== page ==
The Lotterys More or Less by Emma Donoghue: Emma Donoghue is back with a winter installment in her series that began with The Lotterys Plus One, which is kind of like Cheaper By the Dozen updated for modern sensibilities. This time, the nontraditional Lottery family has to contend with many obstacles that impede their holiday plans. A heartwarming story that will suit fans of the Penderwicks and the works of Beverly Cleary.
Stina by Lani Yamamoto: Suffering from seasonal affective disorder? Just going stir-crazy from the chilly weather? Pick up this simply yet beautifully illustrated book about an engineer in the making who uses her ingenuity and crafting skills to overcome her hatred of the cold. It even includes a recipe for hot chocolate in the back!
A Winter’s Promise by Christelle Dabos: Translated from its original French, this immersive YA fantasy presents a tale that manages to be breathtaking, cozy, and sweeping in equal parts. Think the Golden Compass meets Pride and Prejudice meets Harry Potter. It’s an obvious yes for the whimsical young adult reader in your life.
Finally, if you’re gearing up for an evening on the couch, pop some popcorn and refer to this Top 10 Movies for a Snow Day list for some awesome family-friendly picks.
Fun Food for Kids
‘Tis the season of comfort food, and it is also a New Year and a fresh opportunity for creating healthy habits. Why not incorporate healthy recipes into fun eating? Seattle’s Child has created a new Pinterest page filled with Kid-Friendly Food picks that are sure to please evening the pickiest of eaters. Here are our winter-themed go-tos:
2-Ingredient FroYo Bites. Combine vanilla yogurt and mashed berries, freeze, and you’ve got a healthy and yummy winter snack. (Image by babble.com)
Try one of the many snowman-inspired snacks, which are easy-peasy and are sure to please-y. I love these Mini Snowman Pizzas, with perhaps these Banana Snowmen on a Stick as a side dish. And why not have these Snowman Popcorn Cups for dessert? Adorable.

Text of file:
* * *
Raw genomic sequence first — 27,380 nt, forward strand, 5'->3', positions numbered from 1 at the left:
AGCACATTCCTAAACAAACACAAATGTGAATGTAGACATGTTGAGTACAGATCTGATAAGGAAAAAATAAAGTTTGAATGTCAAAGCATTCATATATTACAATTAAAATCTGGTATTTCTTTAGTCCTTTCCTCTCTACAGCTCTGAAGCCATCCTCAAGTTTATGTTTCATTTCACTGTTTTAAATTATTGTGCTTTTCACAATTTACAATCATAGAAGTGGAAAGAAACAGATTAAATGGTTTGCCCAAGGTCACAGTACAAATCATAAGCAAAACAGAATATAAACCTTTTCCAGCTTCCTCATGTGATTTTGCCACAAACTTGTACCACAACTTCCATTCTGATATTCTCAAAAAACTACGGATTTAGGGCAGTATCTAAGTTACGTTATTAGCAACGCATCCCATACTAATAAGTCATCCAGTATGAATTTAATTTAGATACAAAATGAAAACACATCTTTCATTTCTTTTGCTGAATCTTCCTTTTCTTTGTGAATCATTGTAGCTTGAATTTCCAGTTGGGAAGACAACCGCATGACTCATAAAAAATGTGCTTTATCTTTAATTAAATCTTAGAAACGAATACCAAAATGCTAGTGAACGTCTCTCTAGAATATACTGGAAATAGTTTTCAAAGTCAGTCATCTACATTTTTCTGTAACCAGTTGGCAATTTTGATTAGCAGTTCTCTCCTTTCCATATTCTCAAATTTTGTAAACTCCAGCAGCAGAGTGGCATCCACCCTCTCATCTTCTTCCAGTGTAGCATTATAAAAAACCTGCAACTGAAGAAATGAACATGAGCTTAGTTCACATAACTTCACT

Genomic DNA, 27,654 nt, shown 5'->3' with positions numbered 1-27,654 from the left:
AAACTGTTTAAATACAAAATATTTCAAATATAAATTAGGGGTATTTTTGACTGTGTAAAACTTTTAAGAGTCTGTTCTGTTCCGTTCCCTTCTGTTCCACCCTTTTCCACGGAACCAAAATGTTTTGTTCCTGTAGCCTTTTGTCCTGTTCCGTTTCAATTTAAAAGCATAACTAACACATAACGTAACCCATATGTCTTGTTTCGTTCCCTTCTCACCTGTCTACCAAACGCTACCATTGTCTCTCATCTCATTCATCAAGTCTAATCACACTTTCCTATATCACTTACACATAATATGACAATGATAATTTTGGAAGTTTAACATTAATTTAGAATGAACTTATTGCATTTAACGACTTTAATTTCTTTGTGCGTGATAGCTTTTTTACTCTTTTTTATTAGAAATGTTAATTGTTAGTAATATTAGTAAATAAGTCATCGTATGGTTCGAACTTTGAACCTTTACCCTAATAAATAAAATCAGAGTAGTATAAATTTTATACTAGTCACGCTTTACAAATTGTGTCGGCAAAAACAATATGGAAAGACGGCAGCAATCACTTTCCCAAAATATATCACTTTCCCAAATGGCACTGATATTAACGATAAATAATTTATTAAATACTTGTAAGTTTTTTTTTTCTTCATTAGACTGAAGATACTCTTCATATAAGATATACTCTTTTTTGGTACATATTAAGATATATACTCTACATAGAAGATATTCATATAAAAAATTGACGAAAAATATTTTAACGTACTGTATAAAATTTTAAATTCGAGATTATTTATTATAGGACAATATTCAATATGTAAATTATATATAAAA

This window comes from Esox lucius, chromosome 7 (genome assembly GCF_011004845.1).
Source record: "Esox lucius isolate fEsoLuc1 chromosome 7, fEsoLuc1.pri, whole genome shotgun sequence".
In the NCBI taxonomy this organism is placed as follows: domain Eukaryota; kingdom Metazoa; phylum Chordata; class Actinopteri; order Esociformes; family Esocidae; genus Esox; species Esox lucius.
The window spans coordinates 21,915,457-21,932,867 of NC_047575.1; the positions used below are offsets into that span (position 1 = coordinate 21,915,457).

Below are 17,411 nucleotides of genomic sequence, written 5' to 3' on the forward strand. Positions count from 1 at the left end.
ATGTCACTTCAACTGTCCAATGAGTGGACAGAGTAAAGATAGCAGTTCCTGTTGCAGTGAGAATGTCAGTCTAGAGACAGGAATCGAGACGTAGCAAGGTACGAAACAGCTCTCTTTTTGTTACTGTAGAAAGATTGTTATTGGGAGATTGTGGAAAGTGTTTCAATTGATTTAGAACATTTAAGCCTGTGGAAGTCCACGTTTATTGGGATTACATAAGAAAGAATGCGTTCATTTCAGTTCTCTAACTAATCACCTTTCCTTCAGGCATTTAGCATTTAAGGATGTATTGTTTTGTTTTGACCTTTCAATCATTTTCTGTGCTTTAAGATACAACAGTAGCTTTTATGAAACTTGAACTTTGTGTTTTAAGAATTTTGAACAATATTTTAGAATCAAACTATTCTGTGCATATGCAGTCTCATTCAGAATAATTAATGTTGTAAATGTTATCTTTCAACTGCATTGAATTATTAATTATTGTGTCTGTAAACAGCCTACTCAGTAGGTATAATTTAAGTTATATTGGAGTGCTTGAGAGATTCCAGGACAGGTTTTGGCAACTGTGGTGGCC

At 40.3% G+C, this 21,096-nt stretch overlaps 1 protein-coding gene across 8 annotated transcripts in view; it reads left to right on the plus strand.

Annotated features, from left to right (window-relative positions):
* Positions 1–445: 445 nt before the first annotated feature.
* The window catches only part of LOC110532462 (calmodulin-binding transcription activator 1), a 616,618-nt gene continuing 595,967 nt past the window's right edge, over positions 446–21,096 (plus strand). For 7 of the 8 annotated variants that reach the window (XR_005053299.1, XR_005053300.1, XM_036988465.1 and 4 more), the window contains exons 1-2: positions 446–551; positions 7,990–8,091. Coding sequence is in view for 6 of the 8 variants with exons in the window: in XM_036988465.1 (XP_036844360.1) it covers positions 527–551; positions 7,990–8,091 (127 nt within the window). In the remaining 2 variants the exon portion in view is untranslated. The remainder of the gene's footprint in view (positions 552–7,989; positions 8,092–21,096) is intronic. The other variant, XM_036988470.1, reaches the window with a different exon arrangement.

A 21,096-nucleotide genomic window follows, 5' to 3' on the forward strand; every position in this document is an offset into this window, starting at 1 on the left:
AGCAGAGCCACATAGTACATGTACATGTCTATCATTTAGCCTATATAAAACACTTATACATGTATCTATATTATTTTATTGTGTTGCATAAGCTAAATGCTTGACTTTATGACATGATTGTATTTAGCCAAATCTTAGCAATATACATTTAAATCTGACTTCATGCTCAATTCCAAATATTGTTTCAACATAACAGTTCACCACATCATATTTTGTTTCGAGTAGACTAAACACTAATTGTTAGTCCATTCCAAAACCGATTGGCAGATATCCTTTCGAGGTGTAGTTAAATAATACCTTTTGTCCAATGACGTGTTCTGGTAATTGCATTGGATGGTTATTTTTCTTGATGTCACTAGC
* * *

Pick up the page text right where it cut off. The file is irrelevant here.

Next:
For a fun treat, try these Polar Bear Graham Cracker Squares, which are a lot like s’mores you can make at home. And what kid, might I ask, doesn’t love a good s’more in the wintertime?
Winter-themed art is a wonderful chance to explore art inspired by the calm of nature. Experience a variety of media like aluminum foil, newspaper, paint and more with this list of artistic activities that are designed for kids.
Coffee Filter Snowflakes. This project is great for cutting practice and developing those fine motor skills, or you can save it for the big kids. Blend color on the coffee filters using the unique process of dropping water onto marker designs, and new creations will appear. (Image by onelittleproject.com)
Winter Tree Finger Painting. This is a great one for toddlers, and just requires blue paper, black marker, and white paint. If your kiddos would rather not use their fingers, grab some Q-tips to decorate the branches with “snow.”
How to Paint a Snowman. For more advanced young artists or, better yet, for caregiver and child to do together, this is a fun tutorial using acrylic paints that is sure to produce a fridge-worthy art piece.
Aluminum Tape Art Projects for Kids. If you want to try something different, invest in a roll of aluminum tape and a thin canvas, and use glue and yarn to create trees, then cover with tape. Add touches of alcohol inks to embellish if you’d like.
Newspaper Winter Landscape. There are a lot of great winter landscape projects out there, but I love this one for its mixed-media appeal and opportunity to upcycle. Use bubble wrap to “paint” snow for the background, and old newspapers cut into triangles for trees.
For more ideas on themed learning from gardening to construction to ocean life and much more, check out my blog at creativehomeeducation.com.